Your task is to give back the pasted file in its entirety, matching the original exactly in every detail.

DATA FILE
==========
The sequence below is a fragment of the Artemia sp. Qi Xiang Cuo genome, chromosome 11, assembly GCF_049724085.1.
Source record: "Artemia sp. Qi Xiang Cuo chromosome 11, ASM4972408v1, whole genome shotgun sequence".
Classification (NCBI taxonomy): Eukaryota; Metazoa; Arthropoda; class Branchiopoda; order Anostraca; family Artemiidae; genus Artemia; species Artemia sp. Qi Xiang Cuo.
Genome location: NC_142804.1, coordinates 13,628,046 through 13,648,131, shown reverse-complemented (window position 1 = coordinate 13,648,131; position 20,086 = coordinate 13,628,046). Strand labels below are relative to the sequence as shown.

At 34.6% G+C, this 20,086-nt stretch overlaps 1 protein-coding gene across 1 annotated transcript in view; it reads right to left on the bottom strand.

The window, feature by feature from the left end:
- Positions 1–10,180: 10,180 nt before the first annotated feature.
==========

The sequence below is a fragment of the Artemia sp. Qi Xiang Cuo genome, chromosome 11, assembly GCF_049724085.1.
Source record: "Artemia sp. Qi Xiang Cuo chromosome 11, ASM4972408v1, whole genome shotgun sequence".
Classification (NCBI taxonomy): Eukaryota; Metazoa; Arthropoda; class Branchiopoda; order Anostraca; family Artemiidae; genus Artemia; species Artemia sp. Qi Xiang Cuo.
Genome location: NC_142804.1, coordinates 13,628,046 through 13,648,131, shown reverse-complemented (window position 1 = coordinate 13,648,131; position 20,086 = coordinate 13,628,046). Strand labels below are relative to the sequence as shown.

At 34.6% G+C, this 20,086-nt stretch overlaps 1 protein-coding gene across 1 annotated transcript in view; it reads right to left on the bottom strand.

The window, feature by feature from the left end:
- Positions 1–10,180: 10,180 nt before the first annotated feature.